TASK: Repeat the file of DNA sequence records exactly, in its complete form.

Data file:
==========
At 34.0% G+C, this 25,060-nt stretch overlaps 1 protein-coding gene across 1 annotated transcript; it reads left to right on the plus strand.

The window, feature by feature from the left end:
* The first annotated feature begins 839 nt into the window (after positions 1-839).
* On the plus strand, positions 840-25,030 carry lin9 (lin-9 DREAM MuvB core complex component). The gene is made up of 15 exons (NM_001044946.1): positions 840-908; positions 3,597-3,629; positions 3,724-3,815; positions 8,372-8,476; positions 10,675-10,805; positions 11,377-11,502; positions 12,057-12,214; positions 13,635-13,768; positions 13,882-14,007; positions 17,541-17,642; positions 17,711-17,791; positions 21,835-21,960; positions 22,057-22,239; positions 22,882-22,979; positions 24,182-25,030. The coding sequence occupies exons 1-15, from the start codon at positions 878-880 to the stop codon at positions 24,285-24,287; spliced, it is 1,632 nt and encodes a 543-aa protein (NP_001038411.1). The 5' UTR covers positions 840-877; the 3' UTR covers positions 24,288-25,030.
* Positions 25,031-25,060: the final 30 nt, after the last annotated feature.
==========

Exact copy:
At 34.0% G+C, this 25,060-nt stretch overlaps 1 protein-coding gene across 1 annotated transcript; it reads left to right on the plus strand.

The window, feature by feature from the left end:
* The first annotated feature begins 839 nt into the window (after positions 1-839).
* On the plus strand, positions 840-25,030 carry lin9 (lin-9 DREAM MuvB core complex component). The gene is made up of 15 exons (NM_001044946.1): positions 840-908; positions 3,597-3,629; positions 3,724-3,815; positions 8,372-8,476; positions 10,675-10,805; positions 11,377-11,502; positions 12,057-12,214; positions 13,635-13,768; positions 13,882-14,007; positions 17,541-17,642; positions 17,711-17,791; positions 21,835-21,960; positions 22,057-22,239; positions 22,882-22,979; positions 24,182-25,030. The coding sequence occupies exons 1-15, from the start codon at positions 878-880 to the stop codon at positions 24,285-24,287; spliced, it is 1,632 nt and encodes a 543-aa protein (NP_001038411.1). The 5' UTR covers positions 840-877; the 3' UTR covers positions 24,288-25,030.
* Positions 25,031-25,060: the final 30 nt, after the last annotated feature.